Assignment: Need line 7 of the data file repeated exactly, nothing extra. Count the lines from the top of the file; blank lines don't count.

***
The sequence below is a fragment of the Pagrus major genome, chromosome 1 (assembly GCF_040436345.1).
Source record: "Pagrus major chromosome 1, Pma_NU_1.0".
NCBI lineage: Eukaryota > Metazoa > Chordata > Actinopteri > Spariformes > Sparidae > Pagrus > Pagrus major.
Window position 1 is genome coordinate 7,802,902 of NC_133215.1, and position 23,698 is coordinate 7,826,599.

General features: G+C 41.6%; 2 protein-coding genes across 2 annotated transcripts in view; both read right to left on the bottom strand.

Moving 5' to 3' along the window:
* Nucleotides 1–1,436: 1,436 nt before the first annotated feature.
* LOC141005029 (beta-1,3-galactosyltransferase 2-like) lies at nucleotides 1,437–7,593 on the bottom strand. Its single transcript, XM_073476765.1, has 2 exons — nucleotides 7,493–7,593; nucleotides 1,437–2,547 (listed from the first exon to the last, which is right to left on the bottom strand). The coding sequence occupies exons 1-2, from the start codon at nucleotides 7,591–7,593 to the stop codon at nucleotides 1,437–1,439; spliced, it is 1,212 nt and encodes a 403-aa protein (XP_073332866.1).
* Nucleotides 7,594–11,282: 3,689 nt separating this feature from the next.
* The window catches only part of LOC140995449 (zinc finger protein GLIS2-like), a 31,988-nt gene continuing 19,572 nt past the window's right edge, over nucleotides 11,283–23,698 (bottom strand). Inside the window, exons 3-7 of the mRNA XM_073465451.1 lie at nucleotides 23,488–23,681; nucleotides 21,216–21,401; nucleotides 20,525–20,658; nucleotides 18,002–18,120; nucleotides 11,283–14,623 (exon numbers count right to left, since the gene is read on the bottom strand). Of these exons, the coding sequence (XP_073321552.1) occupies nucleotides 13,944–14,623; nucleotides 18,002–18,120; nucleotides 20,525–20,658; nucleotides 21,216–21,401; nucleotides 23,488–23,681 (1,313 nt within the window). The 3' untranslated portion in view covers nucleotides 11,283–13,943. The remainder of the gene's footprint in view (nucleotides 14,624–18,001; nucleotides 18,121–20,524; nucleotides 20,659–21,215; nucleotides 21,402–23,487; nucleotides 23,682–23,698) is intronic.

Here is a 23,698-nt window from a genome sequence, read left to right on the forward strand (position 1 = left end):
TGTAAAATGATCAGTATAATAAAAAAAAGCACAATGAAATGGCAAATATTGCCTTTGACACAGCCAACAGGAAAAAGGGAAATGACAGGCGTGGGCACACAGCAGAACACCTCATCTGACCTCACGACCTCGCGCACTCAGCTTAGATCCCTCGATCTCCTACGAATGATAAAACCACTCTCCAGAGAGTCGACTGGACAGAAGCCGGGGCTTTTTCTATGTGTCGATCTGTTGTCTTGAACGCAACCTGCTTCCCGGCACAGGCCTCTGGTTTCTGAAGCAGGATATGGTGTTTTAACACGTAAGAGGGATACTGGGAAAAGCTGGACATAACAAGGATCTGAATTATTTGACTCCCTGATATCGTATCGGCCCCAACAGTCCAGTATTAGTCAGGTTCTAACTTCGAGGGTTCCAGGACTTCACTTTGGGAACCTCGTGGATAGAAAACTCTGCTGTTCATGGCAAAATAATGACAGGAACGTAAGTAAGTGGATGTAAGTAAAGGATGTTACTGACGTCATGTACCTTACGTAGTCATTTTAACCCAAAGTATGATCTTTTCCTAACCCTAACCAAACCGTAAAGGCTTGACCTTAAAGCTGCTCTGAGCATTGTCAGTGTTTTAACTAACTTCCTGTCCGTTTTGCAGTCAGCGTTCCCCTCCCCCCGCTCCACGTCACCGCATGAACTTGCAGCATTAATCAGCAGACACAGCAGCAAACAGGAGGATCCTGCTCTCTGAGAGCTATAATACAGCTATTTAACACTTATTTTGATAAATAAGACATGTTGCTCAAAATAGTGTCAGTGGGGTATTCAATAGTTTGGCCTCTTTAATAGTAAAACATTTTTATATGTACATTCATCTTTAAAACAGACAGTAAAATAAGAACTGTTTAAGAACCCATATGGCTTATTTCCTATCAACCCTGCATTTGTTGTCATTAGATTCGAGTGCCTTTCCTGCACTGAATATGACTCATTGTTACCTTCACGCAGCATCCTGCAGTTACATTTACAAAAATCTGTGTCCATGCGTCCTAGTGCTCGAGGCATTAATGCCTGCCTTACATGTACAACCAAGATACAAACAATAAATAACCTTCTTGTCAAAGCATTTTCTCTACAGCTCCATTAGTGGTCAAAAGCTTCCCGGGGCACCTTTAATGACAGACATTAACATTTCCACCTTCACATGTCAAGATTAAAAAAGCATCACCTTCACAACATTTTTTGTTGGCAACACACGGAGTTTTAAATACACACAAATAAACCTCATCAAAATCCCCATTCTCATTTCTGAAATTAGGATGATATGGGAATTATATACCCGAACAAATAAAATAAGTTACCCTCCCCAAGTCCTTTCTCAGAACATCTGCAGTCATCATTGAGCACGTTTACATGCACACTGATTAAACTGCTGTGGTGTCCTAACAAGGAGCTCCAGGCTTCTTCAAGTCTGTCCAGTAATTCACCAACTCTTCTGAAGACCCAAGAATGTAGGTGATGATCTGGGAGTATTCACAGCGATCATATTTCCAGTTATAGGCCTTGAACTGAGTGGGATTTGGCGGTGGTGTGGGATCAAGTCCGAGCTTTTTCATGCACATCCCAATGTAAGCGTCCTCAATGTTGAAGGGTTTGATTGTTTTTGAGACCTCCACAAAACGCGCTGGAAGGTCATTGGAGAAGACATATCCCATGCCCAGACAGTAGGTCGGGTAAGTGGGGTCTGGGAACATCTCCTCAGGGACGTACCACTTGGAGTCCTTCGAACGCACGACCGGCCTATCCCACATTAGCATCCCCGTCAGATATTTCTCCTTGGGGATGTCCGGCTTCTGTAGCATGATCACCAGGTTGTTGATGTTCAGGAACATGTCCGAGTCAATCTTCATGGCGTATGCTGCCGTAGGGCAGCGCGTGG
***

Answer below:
* Nucleotides 1–1,436: 1,436 nt before the first annotated feature.